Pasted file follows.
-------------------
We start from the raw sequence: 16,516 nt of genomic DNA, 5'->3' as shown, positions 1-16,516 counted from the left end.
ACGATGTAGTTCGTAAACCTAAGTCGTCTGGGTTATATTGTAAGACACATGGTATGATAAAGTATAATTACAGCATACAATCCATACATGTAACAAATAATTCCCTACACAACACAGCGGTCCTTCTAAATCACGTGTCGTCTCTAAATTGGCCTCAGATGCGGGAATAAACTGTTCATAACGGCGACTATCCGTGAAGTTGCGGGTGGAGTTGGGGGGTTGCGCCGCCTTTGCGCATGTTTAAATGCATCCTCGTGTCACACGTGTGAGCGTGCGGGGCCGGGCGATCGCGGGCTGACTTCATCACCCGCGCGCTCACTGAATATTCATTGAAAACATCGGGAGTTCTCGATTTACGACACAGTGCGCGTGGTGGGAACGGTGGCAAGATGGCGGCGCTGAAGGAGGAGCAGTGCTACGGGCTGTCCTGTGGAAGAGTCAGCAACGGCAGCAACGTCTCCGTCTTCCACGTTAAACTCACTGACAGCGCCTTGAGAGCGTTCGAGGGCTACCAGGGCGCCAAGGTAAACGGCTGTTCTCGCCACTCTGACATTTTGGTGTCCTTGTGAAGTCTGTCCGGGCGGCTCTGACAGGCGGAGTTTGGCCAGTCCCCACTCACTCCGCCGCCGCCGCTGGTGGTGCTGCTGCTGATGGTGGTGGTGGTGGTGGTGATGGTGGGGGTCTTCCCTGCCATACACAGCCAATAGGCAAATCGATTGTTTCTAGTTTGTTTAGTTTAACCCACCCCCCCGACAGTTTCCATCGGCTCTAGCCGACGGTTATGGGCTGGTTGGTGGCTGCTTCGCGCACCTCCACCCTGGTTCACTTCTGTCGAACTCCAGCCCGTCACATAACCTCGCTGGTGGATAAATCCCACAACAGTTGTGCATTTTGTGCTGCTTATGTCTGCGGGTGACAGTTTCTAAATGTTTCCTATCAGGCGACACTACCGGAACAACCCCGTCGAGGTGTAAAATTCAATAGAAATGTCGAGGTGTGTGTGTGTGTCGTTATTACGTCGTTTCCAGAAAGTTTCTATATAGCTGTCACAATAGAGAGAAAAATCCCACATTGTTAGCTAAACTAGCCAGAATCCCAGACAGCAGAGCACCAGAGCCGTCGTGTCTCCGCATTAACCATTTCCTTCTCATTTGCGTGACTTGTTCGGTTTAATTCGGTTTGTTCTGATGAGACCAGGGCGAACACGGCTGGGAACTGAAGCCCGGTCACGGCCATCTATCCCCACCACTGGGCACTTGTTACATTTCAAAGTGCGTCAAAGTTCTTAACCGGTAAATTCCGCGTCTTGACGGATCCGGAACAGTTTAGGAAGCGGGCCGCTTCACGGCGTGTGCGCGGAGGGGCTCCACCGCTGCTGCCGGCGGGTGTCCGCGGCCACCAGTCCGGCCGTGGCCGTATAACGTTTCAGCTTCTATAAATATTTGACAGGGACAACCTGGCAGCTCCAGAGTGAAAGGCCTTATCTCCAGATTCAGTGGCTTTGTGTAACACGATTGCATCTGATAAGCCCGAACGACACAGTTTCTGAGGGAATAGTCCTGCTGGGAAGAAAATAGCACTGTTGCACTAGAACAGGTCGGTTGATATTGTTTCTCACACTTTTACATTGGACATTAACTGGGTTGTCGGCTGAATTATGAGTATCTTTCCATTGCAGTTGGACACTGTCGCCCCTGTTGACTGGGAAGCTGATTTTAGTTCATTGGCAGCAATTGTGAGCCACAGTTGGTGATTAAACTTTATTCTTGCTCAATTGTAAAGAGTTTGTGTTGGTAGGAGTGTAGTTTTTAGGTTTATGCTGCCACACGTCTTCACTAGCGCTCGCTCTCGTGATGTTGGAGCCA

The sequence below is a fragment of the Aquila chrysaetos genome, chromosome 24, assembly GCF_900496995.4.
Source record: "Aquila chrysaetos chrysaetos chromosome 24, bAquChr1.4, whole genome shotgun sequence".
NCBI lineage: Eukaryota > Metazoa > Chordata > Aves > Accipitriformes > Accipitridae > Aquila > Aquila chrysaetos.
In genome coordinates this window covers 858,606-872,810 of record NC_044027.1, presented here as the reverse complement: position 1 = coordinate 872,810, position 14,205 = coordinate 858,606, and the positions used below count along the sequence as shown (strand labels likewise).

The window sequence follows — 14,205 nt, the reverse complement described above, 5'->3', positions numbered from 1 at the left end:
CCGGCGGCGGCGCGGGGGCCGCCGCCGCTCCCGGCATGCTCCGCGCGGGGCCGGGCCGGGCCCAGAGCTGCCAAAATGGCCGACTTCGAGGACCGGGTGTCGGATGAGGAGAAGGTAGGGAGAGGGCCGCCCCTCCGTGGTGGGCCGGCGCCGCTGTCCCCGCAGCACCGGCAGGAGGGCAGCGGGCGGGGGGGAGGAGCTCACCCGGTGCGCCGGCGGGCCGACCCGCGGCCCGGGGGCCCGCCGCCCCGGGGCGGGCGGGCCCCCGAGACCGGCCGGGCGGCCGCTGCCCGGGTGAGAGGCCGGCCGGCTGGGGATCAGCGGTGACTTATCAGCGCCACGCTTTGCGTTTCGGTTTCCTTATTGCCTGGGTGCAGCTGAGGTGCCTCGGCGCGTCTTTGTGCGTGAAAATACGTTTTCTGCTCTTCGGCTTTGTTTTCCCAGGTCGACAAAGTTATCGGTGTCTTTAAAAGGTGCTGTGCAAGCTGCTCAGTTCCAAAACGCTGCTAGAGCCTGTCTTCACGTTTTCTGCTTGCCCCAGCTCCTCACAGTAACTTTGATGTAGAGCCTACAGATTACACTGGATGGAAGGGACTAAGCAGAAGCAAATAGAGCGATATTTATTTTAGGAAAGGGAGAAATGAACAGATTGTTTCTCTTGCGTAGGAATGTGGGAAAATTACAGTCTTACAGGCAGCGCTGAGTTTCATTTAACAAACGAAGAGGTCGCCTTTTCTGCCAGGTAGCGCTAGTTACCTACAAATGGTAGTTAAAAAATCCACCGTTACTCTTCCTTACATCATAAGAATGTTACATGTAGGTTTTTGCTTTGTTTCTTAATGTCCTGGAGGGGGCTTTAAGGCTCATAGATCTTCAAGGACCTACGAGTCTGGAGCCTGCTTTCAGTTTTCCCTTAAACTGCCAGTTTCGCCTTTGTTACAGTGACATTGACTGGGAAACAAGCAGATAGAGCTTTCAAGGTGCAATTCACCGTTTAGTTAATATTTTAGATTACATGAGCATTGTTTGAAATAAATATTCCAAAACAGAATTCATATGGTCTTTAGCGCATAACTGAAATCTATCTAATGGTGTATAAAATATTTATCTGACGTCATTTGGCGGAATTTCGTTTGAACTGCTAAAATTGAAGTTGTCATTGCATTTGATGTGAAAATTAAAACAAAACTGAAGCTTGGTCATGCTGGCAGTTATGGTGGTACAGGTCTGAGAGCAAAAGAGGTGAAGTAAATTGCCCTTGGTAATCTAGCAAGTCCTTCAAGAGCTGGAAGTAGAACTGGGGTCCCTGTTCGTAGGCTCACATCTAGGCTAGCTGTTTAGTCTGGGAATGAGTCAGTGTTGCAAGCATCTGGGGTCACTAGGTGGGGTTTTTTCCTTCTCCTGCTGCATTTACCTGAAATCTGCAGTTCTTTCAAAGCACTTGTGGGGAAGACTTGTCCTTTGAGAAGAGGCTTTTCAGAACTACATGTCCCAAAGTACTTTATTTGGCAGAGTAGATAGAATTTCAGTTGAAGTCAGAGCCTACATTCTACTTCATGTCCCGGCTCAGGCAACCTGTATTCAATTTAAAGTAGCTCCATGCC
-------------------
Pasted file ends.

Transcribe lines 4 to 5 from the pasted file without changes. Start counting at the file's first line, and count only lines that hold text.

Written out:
Source record: "Aquila chrysaetos chrysaetos chromosome 24, bAquChr1.4, whole genome shotgun sequence".
NCBI lineage: Eukaryota > Metazoa > Chordata > Aves > Accipitriformes > Accipitridae > Aquila > Aquila chrysaetos.